if an action or procedure that was performed on a patient is not recorded on the written report:

by Prof. Estrella Lueilwitz 6 min read

Chapter 3 Emt Flashcards - Quizlet

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If an action or procedure that was performed on a patient is not recorded on the written report: it was not performed in the eyes of the law. The manner in which the EMT must act or behave when caring for a patient is called the: standard of care.

What are written instructions for a patient?

Written instructions are prepared by the patient to be followed if she becomes unable to make health care decisions. A document in which a patient designates a specific person to act on her behalf if she becomes unable to make health care decisions

What constitutes cheating in a medical record?

Any type of cheating or trickery, usually performed to gain something of value The patient's right to privacy regarding his medical condition and records The act of harming a person's reputation Writing untrue or damaging remarks about another person

Can patient confidentiality be broken to report suspected abuse?

Patient confidentiality can be broken, if necessary, to report suspected abuse. A (n) ____________________ is at least 18 years of age or meets certain requirements, such as being married.

What is unauthorized medical treatment?

Medical treatment could be unauthorized because the doctor didn’t fully explain either the procedure or the risks associated with the procedure. First, the patient must show that the doctor performed the treatment or procedure without her informed consent.

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Which of the following most accurately defines negligence?

Which of the following MOST accurately defines negligence? Deviation from the standard of care that may result in further injury.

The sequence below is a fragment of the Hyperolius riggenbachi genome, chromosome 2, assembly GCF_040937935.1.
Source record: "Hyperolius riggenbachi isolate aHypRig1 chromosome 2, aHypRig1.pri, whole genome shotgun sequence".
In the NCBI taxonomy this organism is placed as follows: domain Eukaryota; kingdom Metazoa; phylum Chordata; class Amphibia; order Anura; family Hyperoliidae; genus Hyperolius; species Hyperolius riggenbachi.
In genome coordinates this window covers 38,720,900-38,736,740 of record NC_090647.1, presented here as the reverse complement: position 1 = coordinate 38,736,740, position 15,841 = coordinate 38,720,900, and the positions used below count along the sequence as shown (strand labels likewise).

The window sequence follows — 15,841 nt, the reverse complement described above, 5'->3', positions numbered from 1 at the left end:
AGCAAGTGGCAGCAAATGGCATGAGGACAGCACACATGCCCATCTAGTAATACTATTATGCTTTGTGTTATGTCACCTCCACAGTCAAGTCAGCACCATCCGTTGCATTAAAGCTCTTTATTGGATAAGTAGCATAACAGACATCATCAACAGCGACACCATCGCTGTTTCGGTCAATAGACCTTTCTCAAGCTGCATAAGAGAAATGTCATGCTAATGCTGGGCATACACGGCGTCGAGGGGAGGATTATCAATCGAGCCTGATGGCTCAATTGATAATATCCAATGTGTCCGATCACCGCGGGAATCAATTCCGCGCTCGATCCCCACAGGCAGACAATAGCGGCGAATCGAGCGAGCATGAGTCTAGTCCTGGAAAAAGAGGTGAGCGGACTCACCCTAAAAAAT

Which of the following components are needed to prove negligence EMT?

In order to establish negligence, you must be able to prove four “elements”: a duty, a breach of that duty, causation and damages.

What is an EMT's primary ethical consideration?

What is an​ EMT's primary ethical​ consideration? Making patient care and the​ patient's well-being a priority. Documents signed by a patient that communicate his or her wishes regarding medical care are​ called: advance directives.

Which of the following patients has the legal right to refuse treatment?

Every competent adult has the right to refuse unwanted medical treatment. This is part of the right of every individual to choose what will be done to their own body, and it applies even when refusing treatment means that the person may die.

Which of the following are needed to prove negligence?

Negligence claims must prove four things in court: duty, breach, causation, and damages/harm. Generally speaking, when someone acts in a careless way and causes an injury to another person, under the legal principle of "negligence" the careless person will be legally liable for any resulting harm.

Which of the following components are needed to prove negligence quizlet?

Which of the following components are needed to prove negligence: abandonment, breach of duty, damages, and causation; duty to act, breach of duty, injury/damages, and causation; breach of duty, injury/damages, abandonment, and causation; duty to act, abandonment, breach of duty, and causation.

Which of the following elements of patient information is not provided in a radio report but must be provided in a patient care report?

In which section of a patient care report would an EMT record the time that the emergency unit left the scene? Which of the following elements of patient information is not provided in a radio report but must be provided in a patient care report? A. billing information.

What is a set of regulations and ethical considerations that define?

The collective set of regulations and ethical considerations may be referred to as scope of practice because it defines the scope, or extent and limits, of the job one does.

When confronted with an issue regarding patient consent or restraining a patient which of the following concepts should guide your decision making?

When confronted with an issue regarding patient consent or restraining a patient, which of the following concepts should guide your decision making? Provide for the patient's well-being. A patient is injured but refuses to be transported by ambulance.

What are the 5 rights of a patient?

One of the recommendations to reduce medication errors and harm is to use the “five rights”: the right patient, the right drug, the right dose, the right route, and the right time.